Labour’s choice of its enemies

Labour Party in Northern IrelandTo understand the British Labour Party properly, we need to know about its two great struggles; the fight against the Tories, and the fight for its own soul.

To win the former, it first needs to win the latter, because the Tories have certain important advantages that I’ll come to in a minute.

Let’s take the ‘soul’ question first. The party is a democracy. It is also “….a moral crusade or it is nothing” as Harold Wilson put it. Because people who belong to other, revolutionary, parties voice the purest version of that ‘crusade’, this can be a big problem.

Unlike democratic socialists, a very committed bunch of our fellow travellers have long been determined to destroy bourgeois reformist parties and they’ve always enjoyed the fact that our internal democracy presents them with endless opportunities to do it. In Lenin’s comments about the British democratic socialism, he offered to “support Labour in the same way as the rope supports a hanged man.”

This tension creates the same problem that it creates for any organisation that is ‘open’ at the same time as having rivals.

The struggle to solve this problem has often defined us over the past sixty years.

In the 1950s, the party fought Communist interference and the back-door to political influence that they exercised through the unions. In the 1990s, John Smith’s defining row was also with the unions over OMOV.

1990s Labour – our most successful electoral manifestation – was at the end of a long wave that started in the late 1970s. It’s hard to understate how central the fight against Trotskyist ‘Militant’ was to the formation of New Labour. By the mid-1990s, recently-shaven repentant radicals (Milburn, Byers, Darling) and ex-Communists had brought some of their Polytechnic Leninist discipline to create the most on-message party machine we’ve ever seen.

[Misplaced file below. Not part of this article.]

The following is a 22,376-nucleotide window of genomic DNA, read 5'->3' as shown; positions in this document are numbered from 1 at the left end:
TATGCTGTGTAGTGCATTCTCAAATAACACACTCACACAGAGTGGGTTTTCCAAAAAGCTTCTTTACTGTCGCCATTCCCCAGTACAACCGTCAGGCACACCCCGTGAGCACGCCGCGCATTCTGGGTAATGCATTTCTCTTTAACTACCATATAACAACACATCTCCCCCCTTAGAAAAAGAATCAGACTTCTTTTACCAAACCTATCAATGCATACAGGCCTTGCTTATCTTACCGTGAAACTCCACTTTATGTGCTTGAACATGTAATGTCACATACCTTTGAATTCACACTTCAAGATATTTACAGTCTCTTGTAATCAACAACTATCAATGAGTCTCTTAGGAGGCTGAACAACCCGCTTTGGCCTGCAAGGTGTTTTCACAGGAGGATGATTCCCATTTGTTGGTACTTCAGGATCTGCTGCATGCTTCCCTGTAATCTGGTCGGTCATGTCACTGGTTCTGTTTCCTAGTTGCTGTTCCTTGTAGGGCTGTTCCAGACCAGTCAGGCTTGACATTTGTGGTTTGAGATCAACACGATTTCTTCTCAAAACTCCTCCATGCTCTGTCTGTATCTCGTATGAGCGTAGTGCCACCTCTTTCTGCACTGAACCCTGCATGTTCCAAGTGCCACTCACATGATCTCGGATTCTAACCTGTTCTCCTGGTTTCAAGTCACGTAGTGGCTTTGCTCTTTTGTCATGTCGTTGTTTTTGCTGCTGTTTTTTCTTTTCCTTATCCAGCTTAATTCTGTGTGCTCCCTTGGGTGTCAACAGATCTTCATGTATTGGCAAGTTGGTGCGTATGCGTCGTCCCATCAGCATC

Politically, it worked, and – paradoxically – it has dragged the party to the left and not the right. The party had a democracy that was robust in the face of those who would disrupt it, and there was very little internal doubt about what we stood for. If anything, the losers were often the voters who could have had a more progressive Labour Party, if that machine didn’t need to be so dedicated to self-protection.

It passed the most important political acid test though: The Tories hated it. We danced in their tears.

The downside is that it was a shallow sort of democracy. Those further to the left of the party (I’d include myself there) live in constant frustration with this need for party discipline. We just struggle to prove that it isn’t needed.

Diversity in the party largely died in those ‘control freakery’ years. You were either on-message, or on-the-way-out.

It was a very short-termist approach. Darwinian ‘natural selection’ didn’t point to a ‘survival of the fittest’. It suggested a survival based on the ability to adapt. No-one could look at Labour over the past 20 years and say “there’s a vibrant and competitive market for new ideas and different approaches”.

The machine lost the ability to deal with internal insurgency because, largely, there wasn’t much of it. The Tories helped lull us into this complacency. They almost stopped bothering to make a fight of it prior to the financial crash.

Meanwhile, Labour got stuck into abstractions. As someone who watches these things more closely than most, I’d struggle to explain the dispute between the Brownites and the Blairites. To me, it looked like a pair of very-similar personal entourages running around accusing each other of being ‘nutters’.

Yet this was the big scrap of the second and third term!

And now, Labour is a hollowed out bureaucracy with hollowed out political positions that even their own backbenchers struggle to articulate. The incompetence around the Welfare Bill vote and the management of the party shows this.

Sooner or later it needed a kick up the arse. Instead, it seems to have opted to have a head-transplant. Or, as some of the Anyone But Corbyn supporters would have it, we’ve had a heart grafted on where a head used to be.

It is costly to be a democratic party. Labour will always go into any fight with the Tories carrying a handicap even when they’re able to adjust the democratic mechanism to get the pragmatic/principled balance right. In recent years, we’ve not bothered to take that risk or make that investment, and it shows.

This brings us to the second – bigger – defining battle that Labour has always had; beating our real enemy.